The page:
Henry Hammon, of Elham, miller, was summoned for refusing to teach his trade of a miller to Stephen Court, his apprentice. Defendant did not appear, but service of the summons haring been proved the justices proceeded to hear the case in his absence. It appeared that Stephen Court was by indenture, dated 16tb August, 1863, bound by the trustees of Sir John William's Charity to Mr. Hammon for six years, to learn his trade of a miller. A premium of £25 was paid, and Mr. Hammon covenanted to find the apprentice with board and lodging. At Michaelmas last defendant left the business, and the mill was sold, and a Mr. Gilbert took it. Ever since that time, to within a few days Court had been employed by defendant in gardening, and although he had been repeatedly requested to do so, he bad refused to assign the apprentice to any one else, and would not allow Mr. Gilbert to take him, although he expressed his willingness to have him for the remainder of the term without any premium. The justices ordered that the apprentice should he discharged forthwith, and that £3, part of the premium, with 12s. costs, should he handed over to the apprentice's father forthwith, end that in default it should be levied by distress, and in default of sufficient distress defendant should be imprisoned for 21 days.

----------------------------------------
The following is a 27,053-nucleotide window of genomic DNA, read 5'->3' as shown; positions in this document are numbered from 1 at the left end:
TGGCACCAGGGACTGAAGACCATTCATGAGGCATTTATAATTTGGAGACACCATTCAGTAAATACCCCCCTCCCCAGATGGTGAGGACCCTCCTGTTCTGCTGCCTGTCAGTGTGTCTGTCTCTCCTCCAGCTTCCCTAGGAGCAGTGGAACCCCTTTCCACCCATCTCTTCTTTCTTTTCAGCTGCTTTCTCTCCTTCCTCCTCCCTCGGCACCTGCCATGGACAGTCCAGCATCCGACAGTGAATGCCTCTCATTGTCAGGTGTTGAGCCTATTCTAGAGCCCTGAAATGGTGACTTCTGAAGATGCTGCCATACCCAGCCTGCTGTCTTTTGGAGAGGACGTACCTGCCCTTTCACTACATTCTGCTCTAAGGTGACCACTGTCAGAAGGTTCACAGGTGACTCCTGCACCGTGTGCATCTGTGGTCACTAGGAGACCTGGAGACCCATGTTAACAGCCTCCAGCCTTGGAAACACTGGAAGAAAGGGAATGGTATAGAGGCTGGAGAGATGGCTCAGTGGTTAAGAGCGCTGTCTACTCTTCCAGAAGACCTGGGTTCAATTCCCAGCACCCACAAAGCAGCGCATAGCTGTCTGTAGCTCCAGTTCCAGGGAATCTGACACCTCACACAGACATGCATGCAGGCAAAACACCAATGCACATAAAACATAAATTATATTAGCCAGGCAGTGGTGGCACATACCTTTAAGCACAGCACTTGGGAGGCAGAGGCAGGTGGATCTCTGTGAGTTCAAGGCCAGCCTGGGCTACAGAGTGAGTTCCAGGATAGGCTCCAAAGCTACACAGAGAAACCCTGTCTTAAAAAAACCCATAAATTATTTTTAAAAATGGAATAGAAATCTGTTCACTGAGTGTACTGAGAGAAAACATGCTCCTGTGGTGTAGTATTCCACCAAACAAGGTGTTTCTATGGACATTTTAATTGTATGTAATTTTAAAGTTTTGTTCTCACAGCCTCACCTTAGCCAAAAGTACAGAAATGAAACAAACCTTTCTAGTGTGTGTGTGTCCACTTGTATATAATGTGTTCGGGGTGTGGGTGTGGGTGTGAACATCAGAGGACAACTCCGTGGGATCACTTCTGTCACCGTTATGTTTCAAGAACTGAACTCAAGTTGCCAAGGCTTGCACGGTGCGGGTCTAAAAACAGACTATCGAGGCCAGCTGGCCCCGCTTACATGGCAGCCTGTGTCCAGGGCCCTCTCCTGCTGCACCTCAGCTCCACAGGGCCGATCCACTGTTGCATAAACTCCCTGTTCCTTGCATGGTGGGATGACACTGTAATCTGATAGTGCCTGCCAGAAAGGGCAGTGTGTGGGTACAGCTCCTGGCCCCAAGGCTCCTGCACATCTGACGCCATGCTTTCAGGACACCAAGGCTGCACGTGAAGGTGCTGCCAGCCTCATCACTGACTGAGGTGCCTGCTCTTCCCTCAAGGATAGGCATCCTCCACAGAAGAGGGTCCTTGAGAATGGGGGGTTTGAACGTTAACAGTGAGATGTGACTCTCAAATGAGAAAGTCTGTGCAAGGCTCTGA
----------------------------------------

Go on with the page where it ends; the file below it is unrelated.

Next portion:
Kentish Gazette - Tuesday 15 December 1863